Surviving your first Christmas without alcohol
Written by listed counsellor/psychotherapist: Tania Glyde MBACP
17th December, 20140 Comments
It’s your first sober Christmas, and your therapist’s away for two weeks. What do you do?
So you’ve stopped drinking. Maybe you went to 12-step meetings, or maybe you didn’t. You’ve not had a drink for six months, or perhaps just a few weeks. You’re just about okay with being in social spaces where there’s alcohol available, and those closest to you have mostly accepted what you’re doing and don't put too much pressure on you. Your social life’s looking a little different these days, but you’ve been feeling so much better, and you’re getting so much more done.
Perhaps you’ve been in therapy over this period of transition and you’ve got to the stage where you’re getting to know the new sober you, and it’s been hard but it’s all starting to make sense. Some of your relationships are changing because you are. Not everyone’s happy about that, and it’s up to them what they do, but you’re starting to see light at the end of the tunnel. And then along comes Christmas. And suddenly there’s a whole load of brand new social challenges, and your therapist’s away.
Prepare in advance
Actually, if you’ve made a lifestyle change as major as this, it’s good to plan escape routes in advance, to avoid difficult situations which may trigger you in the early days. Self-protection is vital. Find out if your therapist offers emergency phone sessions over the period. Can you get away? A holiday if you have the money, or a retreat, or house or cat-sit, or just a visit to trusted friends, or even spend the day on your own, if you’re okay with that.
If none of this is possible, you may need a strategy to survive Christmas as a non-drinker in a drinking environment. It’s very hard to resist being sucked into Great British alcohol culture. Drinking can be a wonderful way to relax, but the stop button has a tendency to wear out very quickly, and before you know it, alcohol has become the longest relationship of your life. In many circles, telling people you’ve stopped drinking is tantamount to telling them you have a singing tattoo – they really, really want to know what it’s all about. Just as if you were pregnant, have cancer, or are estranged from family, everyone’s got an opinion on your situation, and will be only too happy to give it, entirely uninvited.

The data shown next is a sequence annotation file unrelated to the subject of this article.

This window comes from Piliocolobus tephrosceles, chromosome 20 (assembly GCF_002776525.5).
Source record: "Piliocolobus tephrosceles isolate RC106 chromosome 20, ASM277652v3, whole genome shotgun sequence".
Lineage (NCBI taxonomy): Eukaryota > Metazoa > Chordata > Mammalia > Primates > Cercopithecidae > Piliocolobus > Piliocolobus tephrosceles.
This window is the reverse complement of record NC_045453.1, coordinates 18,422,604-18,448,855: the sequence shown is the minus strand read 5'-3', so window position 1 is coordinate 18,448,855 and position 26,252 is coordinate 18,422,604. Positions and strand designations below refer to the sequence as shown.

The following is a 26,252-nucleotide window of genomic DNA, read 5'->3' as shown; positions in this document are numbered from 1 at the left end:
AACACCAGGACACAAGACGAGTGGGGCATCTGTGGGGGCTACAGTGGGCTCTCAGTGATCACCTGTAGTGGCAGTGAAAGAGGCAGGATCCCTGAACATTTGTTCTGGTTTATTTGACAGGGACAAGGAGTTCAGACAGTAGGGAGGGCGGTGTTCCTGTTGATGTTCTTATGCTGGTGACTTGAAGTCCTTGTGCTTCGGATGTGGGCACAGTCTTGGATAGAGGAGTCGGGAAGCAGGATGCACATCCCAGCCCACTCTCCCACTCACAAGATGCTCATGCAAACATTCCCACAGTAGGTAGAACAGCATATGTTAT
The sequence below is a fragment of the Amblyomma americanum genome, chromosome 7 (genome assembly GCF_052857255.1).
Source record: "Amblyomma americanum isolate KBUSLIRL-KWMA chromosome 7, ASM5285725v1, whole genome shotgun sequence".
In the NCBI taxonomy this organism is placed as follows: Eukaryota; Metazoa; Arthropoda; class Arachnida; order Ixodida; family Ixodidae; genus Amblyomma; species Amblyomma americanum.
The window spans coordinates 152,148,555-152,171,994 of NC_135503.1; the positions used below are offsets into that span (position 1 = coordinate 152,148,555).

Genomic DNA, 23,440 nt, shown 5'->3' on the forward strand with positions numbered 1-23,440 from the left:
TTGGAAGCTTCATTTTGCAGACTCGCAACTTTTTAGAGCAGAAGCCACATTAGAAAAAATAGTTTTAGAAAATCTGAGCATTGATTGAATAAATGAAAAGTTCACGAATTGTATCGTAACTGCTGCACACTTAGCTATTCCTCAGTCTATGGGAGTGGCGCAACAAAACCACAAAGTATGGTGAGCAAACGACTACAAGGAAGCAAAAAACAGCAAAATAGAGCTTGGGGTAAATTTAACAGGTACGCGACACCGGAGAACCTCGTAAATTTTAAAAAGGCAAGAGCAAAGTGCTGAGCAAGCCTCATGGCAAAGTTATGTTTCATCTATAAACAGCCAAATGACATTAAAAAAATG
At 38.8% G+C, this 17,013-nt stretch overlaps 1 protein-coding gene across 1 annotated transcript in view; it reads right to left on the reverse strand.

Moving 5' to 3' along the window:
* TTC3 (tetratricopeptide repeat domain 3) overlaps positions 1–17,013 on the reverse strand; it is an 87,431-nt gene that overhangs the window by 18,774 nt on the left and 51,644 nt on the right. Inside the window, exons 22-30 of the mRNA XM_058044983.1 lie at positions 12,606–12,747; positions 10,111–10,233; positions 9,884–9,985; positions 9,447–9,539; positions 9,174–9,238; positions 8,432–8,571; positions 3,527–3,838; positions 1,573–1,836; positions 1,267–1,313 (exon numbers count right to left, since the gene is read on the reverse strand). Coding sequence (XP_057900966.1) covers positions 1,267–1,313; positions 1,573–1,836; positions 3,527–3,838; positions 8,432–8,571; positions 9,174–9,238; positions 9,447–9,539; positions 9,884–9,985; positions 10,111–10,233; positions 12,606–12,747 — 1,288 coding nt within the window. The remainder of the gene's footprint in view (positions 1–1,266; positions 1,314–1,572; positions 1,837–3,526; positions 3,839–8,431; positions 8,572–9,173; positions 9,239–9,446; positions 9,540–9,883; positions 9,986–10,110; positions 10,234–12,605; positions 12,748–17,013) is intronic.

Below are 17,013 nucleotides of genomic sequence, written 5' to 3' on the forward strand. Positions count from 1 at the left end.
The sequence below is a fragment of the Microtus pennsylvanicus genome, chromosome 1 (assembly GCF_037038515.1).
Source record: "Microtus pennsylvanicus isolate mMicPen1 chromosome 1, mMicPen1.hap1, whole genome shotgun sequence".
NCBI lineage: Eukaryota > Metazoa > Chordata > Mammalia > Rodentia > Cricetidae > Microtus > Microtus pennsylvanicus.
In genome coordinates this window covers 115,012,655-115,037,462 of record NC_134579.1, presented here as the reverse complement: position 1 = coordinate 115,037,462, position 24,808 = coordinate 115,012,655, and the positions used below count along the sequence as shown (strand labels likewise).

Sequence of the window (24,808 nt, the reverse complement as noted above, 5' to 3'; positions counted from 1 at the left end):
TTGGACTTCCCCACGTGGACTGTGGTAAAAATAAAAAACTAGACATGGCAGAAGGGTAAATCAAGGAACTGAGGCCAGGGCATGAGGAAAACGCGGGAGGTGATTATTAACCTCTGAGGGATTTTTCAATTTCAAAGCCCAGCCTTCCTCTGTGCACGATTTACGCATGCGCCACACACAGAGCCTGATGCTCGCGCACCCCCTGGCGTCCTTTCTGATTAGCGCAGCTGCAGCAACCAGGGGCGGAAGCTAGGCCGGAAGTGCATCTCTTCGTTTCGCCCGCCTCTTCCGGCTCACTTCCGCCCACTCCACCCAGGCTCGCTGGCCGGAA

Questions you may be asked
Christmas makes this 10 times worse. For ‘Christmas’, of course, read ‘other people.’ You may wish to be prepared. Here are some questions you might be asked the first time you refuse an alcoholic drink at this time of year.
• ‘Oh, was there a problem?’
This is a very common response to a non-drinking British person. It is very rude to ask this question, particularly when there are other people watching and listening. Very likely there was a problem or you wouldn’t have bothered going through all this. Do not be afraid to tell them it is none of their business.